The worm bin and its contents are so fresh. It smells good - a very very mild earthy scent and feels good in the hands. The small pieces that are not dark brown in the mixture are pieces of egg shells (brown eggs). I crushed many of the shells, but also added some that were half shells as well as small pieces. Part of the mix sent with the Worm Factory kit included some small pumice rocks which a couple can still be seen. No other material is evident in our very first harvest of worm castings. Pumice rock and Coconut coir block for worm bedding came with the bin, as well as a thermometer, a scraper and the yellow rake shown in the picture above.
Below is some great information from the Worm Factory - there is a difference between Vermicompost and worm castings.
First you need to determine if you have true worm castings, or vermicompost. What's the difference?
Worm castings are essentially worm poop. Worm castings are the result of the red wiggler worm eating the decomposed organic matter and passing it through their gut.
Vermicompost is a combination of worm castings, decomposed, and/or partially decomposed organic matter that has not yet been processed by the worms. Vermicompost may contain some organic matter that is still identifiable. Generally, vermicompost will mostly be made up of worm castings. However, if you still have a small amount of decomposing organic matter it will decide how you store your vermicompost.
The partially decomposed organic matter in vermicompost continues to break down during storage. If you store actively decomposing organic matter in an airtight container it will cause anaerobic decomposition, which results in foul-smelling, plant-toxic by-products. Also if the vermicompost dries out it prevents further decomposition, and often causes it to become impossible to re-wet (hydrophobic).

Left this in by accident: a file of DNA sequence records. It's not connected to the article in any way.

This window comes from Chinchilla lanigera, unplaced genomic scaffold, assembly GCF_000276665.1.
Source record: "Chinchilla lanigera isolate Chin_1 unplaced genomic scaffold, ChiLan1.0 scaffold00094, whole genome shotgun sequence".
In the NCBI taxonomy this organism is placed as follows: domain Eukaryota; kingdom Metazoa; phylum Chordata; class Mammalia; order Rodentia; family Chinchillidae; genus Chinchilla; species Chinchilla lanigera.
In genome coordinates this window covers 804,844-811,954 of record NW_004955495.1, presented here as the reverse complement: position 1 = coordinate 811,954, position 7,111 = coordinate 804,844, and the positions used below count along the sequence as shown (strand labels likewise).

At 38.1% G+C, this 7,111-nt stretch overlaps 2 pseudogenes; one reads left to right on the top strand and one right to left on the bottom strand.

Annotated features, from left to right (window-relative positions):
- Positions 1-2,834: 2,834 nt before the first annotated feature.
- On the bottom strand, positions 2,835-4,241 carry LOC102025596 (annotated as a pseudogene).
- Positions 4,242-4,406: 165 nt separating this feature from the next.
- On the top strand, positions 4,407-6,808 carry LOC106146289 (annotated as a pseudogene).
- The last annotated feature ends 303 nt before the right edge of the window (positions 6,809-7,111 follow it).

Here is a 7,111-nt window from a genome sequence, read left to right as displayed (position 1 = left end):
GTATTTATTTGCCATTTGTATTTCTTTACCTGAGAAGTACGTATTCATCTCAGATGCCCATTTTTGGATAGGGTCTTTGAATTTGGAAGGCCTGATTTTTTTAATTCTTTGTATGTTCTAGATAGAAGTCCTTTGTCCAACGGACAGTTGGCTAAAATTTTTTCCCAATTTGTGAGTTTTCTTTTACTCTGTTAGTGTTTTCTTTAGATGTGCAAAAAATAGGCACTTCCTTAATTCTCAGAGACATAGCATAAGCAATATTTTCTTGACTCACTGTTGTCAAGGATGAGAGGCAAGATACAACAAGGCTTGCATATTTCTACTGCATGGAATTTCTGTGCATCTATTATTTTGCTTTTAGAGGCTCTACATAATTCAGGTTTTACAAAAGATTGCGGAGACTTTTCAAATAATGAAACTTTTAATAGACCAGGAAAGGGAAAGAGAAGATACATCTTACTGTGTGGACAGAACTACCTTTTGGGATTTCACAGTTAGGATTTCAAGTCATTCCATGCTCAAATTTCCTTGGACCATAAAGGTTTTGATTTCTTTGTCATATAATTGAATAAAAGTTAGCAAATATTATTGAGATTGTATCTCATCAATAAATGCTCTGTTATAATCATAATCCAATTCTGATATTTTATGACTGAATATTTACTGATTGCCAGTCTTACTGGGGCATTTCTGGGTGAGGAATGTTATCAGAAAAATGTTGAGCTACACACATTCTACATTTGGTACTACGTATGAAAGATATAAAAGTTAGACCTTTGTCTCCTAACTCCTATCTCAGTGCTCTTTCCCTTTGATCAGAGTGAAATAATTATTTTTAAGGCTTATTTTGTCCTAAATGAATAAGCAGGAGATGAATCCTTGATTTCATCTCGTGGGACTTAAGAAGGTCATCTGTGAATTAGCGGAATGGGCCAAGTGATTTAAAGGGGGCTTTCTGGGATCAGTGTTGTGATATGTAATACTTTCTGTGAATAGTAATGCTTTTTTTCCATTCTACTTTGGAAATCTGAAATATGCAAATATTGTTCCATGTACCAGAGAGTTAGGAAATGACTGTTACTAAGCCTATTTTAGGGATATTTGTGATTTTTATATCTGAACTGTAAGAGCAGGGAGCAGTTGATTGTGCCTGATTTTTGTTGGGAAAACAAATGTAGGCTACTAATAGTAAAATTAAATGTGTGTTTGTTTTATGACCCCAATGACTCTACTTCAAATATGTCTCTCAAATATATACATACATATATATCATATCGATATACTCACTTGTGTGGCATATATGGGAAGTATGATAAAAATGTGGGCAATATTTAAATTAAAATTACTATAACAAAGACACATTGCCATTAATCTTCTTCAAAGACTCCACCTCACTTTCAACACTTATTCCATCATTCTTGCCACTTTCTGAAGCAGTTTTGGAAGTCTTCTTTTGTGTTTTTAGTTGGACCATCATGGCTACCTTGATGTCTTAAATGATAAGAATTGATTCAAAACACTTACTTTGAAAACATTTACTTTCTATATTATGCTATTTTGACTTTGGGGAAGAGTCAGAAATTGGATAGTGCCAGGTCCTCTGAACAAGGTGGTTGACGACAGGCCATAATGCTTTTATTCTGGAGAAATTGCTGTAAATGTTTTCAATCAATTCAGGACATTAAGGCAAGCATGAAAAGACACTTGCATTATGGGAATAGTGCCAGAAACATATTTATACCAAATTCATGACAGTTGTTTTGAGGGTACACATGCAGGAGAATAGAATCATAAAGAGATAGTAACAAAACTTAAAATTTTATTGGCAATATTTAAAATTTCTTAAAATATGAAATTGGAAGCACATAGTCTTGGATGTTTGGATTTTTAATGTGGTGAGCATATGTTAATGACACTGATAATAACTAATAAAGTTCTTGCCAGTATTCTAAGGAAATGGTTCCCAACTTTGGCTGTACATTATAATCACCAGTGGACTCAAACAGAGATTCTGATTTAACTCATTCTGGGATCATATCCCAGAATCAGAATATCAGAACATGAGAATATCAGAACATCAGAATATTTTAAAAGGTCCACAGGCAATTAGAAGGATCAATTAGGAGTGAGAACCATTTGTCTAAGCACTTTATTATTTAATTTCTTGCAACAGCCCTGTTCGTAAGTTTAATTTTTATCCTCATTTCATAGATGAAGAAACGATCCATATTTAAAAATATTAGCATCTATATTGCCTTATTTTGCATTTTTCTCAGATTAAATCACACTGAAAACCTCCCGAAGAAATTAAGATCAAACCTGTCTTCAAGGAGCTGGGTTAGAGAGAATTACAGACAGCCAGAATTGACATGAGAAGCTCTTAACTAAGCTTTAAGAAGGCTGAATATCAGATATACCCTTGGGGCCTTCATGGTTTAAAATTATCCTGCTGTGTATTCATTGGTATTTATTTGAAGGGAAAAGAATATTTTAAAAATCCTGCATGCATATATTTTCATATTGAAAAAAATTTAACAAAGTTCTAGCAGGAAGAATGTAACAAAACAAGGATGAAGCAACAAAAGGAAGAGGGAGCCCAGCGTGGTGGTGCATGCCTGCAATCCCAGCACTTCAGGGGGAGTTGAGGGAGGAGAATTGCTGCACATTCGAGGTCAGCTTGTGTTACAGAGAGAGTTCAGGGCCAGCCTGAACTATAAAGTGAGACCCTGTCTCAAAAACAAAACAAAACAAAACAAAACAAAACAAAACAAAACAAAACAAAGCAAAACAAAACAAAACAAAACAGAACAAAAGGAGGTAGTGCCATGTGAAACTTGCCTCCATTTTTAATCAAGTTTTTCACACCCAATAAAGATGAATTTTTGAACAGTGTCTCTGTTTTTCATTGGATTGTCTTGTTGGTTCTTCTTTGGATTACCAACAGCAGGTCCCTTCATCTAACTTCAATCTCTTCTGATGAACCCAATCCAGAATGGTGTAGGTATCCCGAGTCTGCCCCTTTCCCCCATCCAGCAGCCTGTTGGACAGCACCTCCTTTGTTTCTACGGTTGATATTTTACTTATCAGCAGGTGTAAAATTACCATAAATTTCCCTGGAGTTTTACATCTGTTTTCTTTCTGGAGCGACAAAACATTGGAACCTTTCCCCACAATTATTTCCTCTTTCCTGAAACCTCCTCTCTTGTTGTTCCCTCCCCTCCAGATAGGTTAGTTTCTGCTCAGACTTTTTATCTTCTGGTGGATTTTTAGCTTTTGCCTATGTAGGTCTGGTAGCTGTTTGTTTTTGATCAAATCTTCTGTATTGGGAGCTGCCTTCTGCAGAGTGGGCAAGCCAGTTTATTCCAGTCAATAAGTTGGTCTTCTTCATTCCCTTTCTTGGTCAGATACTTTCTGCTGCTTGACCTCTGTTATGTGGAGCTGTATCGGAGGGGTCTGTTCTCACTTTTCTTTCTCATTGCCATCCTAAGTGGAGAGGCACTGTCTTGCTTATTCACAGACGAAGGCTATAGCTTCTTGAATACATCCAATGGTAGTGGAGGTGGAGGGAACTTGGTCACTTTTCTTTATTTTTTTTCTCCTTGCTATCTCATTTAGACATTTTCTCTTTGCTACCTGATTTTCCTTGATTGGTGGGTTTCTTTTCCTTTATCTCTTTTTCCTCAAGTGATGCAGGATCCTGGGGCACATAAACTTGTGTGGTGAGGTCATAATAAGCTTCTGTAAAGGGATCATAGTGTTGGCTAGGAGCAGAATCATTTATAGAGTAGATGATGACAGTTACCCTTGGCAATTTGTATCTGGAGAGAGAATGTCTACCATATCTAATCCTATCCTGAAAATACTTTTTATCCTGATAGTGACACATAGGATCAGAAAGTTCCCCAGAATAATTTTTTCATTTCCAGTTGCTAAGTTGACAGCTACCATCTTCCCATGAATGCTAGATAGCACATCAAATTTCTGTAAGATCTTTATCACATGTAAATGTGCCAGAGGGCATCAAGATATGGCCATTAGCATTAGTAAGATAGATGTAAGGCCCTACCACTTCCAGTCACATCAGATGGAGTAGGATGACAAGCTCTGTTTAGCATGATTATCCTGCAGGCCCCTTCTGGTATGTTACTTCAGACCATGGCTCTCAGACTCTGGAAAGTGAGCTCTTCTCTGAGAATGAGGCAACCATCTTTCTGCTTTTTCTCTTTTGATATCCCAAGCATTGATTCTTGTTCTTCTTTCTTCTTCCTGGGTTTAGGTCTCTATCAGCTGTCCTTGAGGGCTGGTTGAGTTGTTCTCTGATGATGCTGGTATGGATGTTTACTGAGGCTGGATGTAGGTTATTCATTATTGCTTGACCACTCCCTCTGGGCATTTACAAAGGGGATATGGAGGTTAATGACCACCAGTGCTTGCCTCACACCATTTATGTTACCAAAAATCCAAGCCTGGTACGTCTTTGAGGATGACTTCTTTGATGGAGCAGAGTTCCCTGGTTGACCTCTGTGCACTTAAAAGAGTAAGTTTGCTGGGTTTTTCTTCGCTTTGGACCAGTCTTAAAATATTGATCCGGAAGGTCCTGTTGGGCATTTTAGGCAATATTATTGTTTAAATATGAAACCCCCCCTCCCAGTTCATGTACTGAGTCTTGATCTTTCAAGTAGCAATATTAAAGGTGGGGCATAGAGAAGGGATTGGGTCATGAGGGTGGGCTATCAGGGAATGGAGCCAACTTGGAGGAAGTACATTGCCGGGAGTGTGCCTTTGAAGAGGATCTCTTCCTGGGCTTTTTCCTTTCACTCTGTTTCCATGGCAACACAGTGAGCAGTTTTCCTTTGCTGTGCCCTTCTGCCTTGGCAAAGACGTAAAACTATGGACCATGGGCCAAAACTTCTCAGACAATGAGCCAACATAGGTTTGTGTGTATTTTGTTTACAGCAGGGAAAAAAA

The best way to store vermicompost is to first dry it until it is damp, not wet. This will ensure sufficient air penetration through the material to prevent anaerobia. Once it is damp, you will want to store it in a non-airtight container. If you store it this way the vermicompost slowly stabilizes in an aerobic environment and has a shelf life of more than three years.
Storing true worm castings is much easier, since they are essentially stable and can be both stored in airtight packages and dried to 5% moisture with no loss of plant growth impact.
In order to test if you have vermicompost or true worm castings you can seal a small handful in an airtight plastic bag. When you open the bag after a few days and it smells like deep, earthy soil, then you have worm castings. If it smells putrid and foul then you have vermicompost and should be stored in a non-airtight container.